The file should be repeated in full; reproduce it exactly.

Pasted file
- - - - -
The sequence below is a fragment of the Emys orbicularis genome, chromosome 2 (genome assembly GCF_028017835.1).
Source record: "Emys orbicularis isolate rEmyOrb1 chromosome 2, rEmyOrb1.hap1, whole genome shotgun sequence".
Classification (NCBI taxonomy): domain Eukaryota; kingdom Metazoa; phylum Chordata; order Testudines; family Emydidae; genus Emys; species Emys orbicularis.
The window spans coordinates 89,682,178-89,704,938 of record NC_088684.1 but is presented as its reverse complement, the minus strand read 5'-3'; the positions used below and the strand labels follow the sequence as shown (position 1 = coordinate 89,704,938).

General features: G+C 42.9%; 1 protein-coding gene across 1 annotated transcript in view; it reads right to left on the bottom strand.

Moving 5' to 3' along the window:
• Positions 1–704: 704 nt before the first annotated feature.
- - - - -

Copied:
The sequence below is a fragment of the Emys orbicularis genome, chromosome 2 (genome assembly GCF_028017835.1).
Source record: "Emys orbicularis isolate rEmyOrb1 chromosome 2, rEmyOrb1.hap1, whole genome shotgun sequence".
Classification (NCBI taxonomy): domain Eukaryota; kingdom Metazoa; phylum Chordata; order Testudines; family Emydidae; genus Emys; species Emys orbicularis.
The window spans coordinates 89,682,178-89,704,938 of record NC_088684.1 but is presented as its reverse complement, the minus strand read 5'-3'; the positions used below and the strand labels follow the sequence as shown (position 1 = coordinate 89,704,938).

General features: G+C 42.9%; 1 protein-coding gene across 1 annotated transcript in view; it reads right to left on the bottom strand.

Moving 5' to 3' along the window:
• Positions 1–704: 704 nt before the first annotated feature.